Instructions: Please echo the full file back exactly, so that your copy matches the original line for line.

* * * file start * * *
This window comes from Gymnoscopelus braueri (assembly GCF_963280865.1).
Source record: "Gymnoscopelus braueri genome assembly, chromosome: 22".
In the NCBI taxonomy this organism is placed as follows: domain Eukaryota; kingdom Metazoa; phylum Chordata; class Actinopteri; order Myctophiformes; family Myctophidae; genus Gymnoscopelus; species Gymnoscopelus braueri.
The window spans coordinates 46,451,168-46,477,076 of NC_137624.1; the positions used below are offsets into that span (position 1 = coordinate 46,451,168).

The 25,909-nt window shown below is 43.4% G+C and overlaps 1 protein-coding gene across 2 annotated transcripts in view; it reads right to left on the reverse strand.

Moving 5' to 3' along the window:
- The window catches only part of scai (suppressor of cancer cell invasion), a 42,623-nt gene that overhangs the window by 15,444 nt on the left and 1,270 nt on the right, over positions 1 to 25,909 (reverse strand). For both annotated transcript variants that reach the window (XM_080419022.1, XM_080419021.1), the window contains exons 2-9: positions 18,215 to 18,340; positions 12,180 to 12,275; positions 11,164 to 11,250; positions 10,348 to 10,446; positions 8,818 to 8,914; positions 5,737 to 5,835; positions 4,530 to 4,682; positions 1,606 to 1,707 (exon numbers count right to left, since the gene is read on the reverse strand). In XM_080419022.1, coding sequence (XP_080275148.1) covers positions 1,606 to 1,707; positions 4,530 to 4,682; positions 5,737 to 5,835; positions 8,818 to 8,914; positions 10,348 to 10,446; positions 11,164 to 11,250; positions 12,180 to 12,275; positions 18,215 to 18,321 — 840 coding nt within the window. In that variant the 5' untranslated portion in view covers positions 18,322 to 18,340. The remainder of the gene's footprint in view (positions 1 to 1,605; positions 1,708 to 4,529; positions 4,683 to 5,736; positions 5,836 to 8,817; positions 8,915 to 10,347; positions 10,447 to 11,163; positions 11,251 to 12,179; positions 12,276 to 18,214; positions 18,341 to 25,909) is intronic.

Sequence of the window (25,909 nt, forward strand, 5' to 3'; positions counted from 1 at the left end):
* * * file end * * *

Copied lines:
This window comes from Gymnoscopelus braueri (assembly GCF_963280865.1).
Source record: "Gymnoscopelus braueri genome assembly, chromosome: 22".
In the NCBI taxonomy this organism is placed as follows: domain Eukaryota; kingdom Metazoa; phylum Chordata; class Actinopteri; order Myctophiformes; family Myctophidae; genus Gymnoscopelus; species Gymnoscopelus braueri.
The window spans coordinates 46,451,168-46,477,076 of NC_137624.1; the positions used below are offsets into that span (position 1 = coordinate 46,451,168).

The 25,909-nt window shown below is 43.4% G+C and overlaps 1 protein-coding gene across 2 annotated transcripts in view; it reads right to left on the reverse strand.

Moving 5' to 3' along the window:
- The window catches only part of scai (suppressor of cancer cell invasion), a 42,623-nt gene that overhangs the window by 15,444 nt on the left and 1,270 nt on the right, over positions 1 to 25,909 (reverse strand). For both annotated transcript variants that reach the window (XM_080419022.1, XM_080419021.1), the window contains exons 2-9: positions 18,215 to 18,340; positions 12,180 to 12,275; positions 11,164 to 11,250; positions 10,348 to 10,446; positions 8,818 to 8,914; positions 5,737 to 5,835; positions 4,530 to 4,682; positions 1,606 to 1,707 (exon numbers count right to left, since the gene is read on the reverse strand). In XM_080419022.1, coding sequence (XP_080275148.1) covers positions 1,606 to 1,707; positions 4,530 to 4,682; positions 5,737 to 5,835; positions 8,818 to 8,914; positions 10,348 to 10,446; positions 11,164 to 11,250; positions 12,180 to 12,275; positions 18,215 to 18,321 — 840 coding nt within the window. In that variant the 5' untranslated portion in view covers positions 18,322 to 18,340. The remainder of the gene's footprint in view (positions 1 to 1,605; positions 1,708 to 4,529; positions 4,683 to 5,736; positions 5,836 to 8,817; positions 8,915 to 10,347; positions 10,447 to 11,163; positions 11,251 to 12,179; positions 12,276 to 18,214; positions 18,341 to 25,909) is intronic.

Sequence of the window (25,909 nt, forward strand, 5' to 3'; positions counted from 1 at the left end):